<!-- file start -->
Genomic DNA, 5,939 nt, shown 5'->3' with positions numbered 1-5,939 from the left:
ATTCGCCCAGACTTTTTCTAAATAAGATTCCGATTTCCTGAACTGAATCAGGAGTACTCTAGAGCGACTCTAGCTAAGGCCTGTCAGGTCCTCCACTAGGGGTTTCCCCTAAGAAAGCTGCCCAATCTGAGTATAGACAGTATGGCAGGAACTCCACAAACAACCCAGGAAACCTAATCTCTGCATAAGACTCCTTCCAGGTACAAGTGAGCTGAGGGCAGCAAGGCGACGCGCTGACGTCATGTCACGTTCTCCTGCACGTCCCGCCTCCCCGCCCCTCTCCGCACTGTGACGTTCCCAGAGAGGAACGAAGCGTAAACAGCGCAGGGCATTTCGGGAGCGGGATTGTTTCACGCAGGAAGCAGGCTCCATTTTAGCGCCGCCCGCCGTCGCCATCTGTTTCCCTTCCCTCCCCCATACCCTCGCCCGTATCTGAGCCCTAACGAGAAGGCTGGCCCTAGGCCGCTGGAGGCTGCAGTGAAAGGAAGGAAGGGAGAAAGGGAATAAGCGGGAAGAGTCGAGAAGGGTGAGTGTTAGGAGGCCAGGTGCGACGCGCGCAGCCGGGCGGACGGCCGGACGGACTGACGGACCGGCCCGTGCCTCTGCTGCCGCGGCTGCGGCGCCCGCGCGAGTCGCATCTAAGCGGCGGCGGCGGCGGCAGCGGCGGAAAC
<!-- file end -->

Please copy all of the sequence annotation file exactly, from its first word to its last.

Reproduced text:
Genomic DNA, 5,939 nt, shown 5'->3' with positions numbered 1-5,939 from the left:
ATTCGCCCAGACTTTTTCTAAATAAGATTCCGATTTCCTGAACTGAATCAGGAGTACTCTAGAGCGACTCTAGCTAAGGCCTGTCAGGTCCTCCACTAGGGGTTTCCCCTAAGAAAGCTGCCCAATCTGAGTATAGACAGTATGGCAGGAACTCCACAAACAACCCAGGAAACCTAATCTCTGCATAAGACTCCTTCCAGGTACAAGTGAGCTGAGGGCAGCAAGGCGACGCGCTGACGTCATGTCACGTTCTCCTGCACGTCCCGCCTCCCCGCCCCTCTCCGCACTGTGACGTTCCCAGAGAGGAACGAAGCGTAAACAGCGCAGGGCATTTCGGGAGCGGGATTGTTTCACGCAGGAAGCAGGCTCCATTTTAGCGCCGCCCGCCGTCGCCATCTGTTTCCCTTCCCTCCCCCATACCCTCGCCCGTATCTGAGCCCTAACGAGAAGGCTGGCCCTAGGCCGCTGGAGGCTGCAGTGAAAGGAAGGAAGGGAGAAAGGGAATAAGCGGGAAGAGTCGAGAAGGGTGAGTGTTAGGAGGCCAGGTGCGACGCGCGCAGCCGGGCGGACGGCCGGACGGACTGACGGACCGGCCCGTGCCTCTGCTGCCGCGGCTGCGGCGCCCGCGCGAGTCGCATCTAAGCGGCGGCGGCGGCGGCAGCGGCGGAAAC